Carfentanil is a synthetic fentanyl analog, which means that it’s chemically similar to the potent opioid fentanyl. It’s used as a tranquilizer in large mammals like elephants and rhinos. It’s not intended to be used as a medication in humans. The drug is so potent that a very small dose could lead to a fatal overdose in the average human. Carfentanil is estimated to be about 10,000 times more powerful than morphine. Despite its potency, it has been found in illicit drug supplies with increasing frequency in the past few years.

It’s not commonly abused intentionally. It’s more likely to lead to a deadly overdose than to dependence or addiction. However, people with opioid addictions may encounter powerful opioids like fentanyl in illicit supplies of heroin. Dealers may mix powerful synthetic opioids into heroin to increase its potency, mask diluted heroin, or give the illusion of high purity heroin. More than 28,000 overdose deaths involved synthetic opioids like fentanyl and carfentanil, in 2017.

Though it’s unlikely that you’d specifically become addicted to carfentanil. If you encountered it and survived, you may be at risk for a severe substance use disorder.

What Are the Signs of Carfentanil Addiction?

Carfentanil addiction is rare, but opioid use disorders are common. If someone is regularly using carfentanil, it’s likely they have a severe opioid use problem, with a high tolerance. Opioids will cause some signs and symptoms during acute use. When opioid receptors are activated, they will produce pain relief and relaxation. Higher doses may include sedation, euphoria, and loss of consciousness. Opioid abuse can lead to uncomfortable side effects like constipation and itchiness.

Carfentanil addiction might start to affect different parts of your life, leading to signs and symptoms outside of its acute effects. Signs of addiction might include:

  • Changes in weight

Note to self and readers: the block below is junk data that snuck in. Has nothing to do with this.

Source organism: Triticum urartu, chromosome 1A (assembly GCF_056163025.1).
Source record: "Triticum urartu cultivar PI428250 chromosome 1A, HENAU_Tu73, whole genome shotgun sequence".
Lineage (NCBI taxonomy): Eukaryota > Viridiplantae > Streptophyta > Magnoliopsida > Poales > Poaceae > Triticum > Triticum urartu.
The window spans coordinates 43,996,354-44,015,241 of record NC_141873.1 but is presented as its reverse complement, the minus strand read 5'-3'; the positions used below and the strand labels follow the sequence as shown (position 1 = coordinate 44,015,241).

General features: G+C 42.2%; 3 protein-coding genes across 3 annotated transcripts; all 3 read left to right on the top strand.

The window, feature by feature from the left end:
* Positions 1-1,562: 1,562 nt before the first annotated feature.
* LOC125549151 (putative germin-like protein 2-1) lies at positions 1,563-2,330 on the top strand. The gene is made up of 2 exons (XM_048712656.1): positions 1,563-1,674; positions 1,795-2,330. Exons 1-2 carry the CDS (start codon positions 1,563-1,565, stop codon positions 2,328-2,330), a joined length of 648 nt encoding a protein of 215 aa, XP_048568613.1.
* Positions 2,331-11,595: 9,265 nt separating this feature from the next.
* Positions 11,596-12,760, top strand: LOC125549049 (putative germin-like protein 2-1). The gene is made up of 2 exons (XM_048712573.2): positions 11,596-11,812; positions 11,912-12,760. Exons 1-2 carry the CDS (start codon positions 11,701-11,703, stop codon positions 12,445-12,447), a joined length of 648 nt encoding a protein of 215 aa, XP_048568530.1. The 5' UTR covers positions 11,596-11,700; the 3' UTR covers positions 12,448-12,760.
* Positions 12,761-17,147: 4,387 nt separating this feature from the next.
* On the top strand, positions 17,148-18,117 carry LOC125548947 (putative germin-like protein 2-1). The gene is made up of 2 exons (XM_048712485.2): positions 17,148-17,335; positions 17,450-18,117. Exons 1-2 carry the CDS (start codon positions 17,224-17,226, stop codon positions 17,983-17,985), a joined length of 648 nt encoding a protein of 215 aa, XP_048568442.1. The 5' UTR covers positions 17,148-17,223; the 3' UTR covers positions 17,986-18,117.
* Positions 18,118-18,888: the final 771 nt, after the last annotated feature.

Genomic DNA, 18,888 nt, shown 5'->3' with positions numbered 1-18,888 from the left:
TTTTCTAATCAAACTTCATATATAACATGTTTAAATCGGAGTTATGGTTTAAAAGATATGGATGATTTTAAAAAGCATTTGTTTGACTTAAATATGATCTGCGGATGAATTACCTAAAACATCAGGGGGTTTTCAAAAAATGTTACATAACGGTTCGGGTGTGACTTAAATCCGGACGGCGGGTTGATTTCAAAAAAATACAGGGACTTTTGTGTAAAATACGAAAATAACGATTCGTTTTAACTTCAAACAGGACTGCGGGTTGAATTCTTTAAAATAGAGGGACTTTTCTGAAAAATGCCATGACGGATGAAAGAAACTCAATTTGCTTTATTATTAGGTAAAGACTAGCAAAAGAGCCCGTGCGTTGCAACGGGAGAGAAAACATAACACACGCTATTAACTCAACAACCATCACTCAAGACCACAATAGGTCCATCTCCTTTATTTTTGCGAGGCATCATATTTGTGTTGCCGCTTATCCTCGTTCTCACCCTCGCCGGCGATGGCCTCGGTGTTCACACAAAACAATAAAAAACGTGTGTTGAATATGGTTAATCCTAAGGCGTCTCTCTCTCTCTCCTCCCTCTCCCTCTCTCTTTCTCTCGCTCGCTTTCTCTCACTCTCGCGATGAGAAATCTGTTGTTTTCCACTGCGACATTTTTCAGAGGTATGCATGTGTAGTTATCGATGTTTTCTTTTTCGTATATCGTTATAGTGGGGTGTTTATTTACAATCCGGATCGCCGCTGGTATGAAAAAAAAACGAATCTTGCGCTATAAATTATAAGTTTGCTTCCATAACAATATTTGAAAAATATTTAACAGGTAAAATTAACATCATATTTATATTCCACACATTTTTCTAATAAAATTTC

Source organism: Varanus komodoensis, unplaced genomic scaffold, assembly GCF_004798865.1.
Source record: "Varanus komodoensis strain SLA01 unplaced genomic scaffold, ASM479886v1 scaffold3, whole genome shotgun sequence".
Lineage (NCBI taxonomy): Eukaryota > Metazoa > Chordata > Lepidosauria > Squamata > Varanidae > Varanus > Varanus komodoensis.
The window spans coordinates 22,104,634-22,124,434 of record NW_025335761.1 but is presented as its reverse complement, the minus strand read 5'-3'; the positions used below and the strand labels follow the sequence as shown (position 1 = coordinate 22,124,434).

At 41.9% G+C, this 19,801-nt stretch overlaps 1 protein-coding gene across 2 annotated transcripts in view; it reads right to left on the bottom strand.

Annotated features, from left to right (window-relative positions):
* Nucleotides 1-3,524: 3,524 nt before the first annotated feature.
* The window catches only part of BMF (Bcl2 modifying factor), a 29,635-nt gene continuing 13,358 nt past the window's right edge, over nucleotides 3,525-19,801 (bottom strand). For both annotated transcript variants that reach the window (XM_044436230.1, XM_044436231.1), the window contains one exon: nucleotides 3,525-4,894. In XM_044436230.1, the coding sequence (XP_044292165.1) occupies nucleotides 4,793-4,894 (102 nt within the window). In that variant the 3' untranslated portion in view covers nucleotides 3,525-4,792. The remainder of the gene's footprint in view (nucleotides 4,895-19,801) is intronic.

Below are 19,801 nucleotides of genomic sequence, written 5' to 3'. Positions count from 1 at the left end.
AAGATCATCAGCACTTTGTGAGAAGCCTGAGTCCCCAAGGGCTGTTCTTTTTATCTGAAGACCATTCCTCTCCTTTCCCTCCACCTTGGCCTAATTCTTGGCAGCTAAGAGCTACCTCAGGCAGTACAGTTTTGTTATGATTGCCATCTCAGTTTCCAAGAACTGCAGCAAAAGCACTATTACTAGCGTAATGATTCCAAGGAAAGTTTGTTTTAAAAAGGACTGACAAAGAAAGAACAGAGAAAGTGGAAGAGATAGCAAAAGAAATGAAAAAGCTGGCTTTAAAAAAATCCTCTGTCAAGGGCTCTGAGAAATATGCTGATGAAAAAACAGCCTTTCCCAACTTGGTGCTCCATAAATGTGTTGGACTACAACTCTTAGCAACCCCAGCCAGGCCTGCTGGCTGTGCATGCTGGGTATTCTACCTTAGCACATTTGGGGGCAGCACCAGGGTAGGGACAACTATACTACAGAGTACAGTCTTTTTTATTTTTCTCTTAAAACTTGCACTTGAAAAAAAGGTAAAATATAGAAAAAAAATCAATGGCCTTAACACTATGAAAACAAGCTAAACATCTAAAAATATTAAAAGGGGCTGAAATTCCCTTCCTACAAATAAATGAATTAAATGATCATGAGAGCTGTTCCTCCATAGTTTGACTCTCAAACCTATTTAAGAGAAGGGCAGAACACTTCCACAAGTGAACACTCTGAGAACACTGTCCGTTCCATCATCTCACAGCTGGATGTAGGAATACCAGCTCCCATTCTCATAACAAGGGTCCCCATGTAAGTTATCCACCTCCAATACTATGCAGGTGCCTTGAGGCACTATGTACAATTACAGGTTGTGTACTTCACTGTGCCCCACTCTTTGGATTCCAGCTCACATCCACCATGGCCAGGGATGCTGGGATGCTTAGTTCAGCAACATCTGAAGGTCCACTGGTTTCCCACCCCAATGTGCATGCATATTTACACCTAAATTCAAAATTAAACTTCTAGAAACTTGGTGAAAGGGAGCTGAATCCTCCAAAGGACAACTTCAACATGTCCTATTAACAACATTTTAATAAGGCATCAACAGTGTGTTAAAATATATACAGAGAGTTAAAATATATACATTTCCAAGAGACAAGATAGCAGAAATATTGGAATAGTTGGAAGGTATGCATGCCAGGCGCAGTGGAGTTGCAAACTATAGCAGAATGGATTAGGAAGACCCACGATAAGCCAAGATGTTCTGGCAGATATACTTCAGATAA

• Confusion
  • Insomnia
  • Depression
  • Anxiety
  • Paranoia
  • Hiding drugs
  • Intense drug cravings
  • Lying about drug use
  • Flu-like withdrawal
  • Trying and failing to stop using

How is Carfentanil Addiction Treated?

Carfentanil addiction can be treated with a multidisciplinary approach that addresses physical, psychological, and social needs. When you enter an addiction treatment program, you’ll go through an assessment process that’s designed to help determine the right level of care for your needs. Since addiction is a complex disease, treatment is tailored to individual needs.

How Dangerous is Carfentanil?

Carfentanil is among the most dangerous illicit drugs you might encounter. Its potency means that even tiny doses can lead to a deadly overdose. It’s known by its street name, grey death, which is heroin that’s been mixed with synthetic opioids. Opioids bind to opioid receptors in the body, which can cause depressant effects in the nervous system when activated. High doses can start to slow down vital functions of the autonomic nervous system like breathing and heart rate. Someone who’s going through an opioid overdose may experience a slowed heart rate, a loss of consciousness, and respiratory depression. Deadly opioid overdoses are typically caused by oxygen deprivation, which can lead to coma or death.

Carfentanil overdoses can be treated with opioid antagonists like naloxone, but extremely potent opioids may need multiple doses and continued medical care. It’s critical to seek emergency medical services if you or someone else takes a high dose of an opioid.

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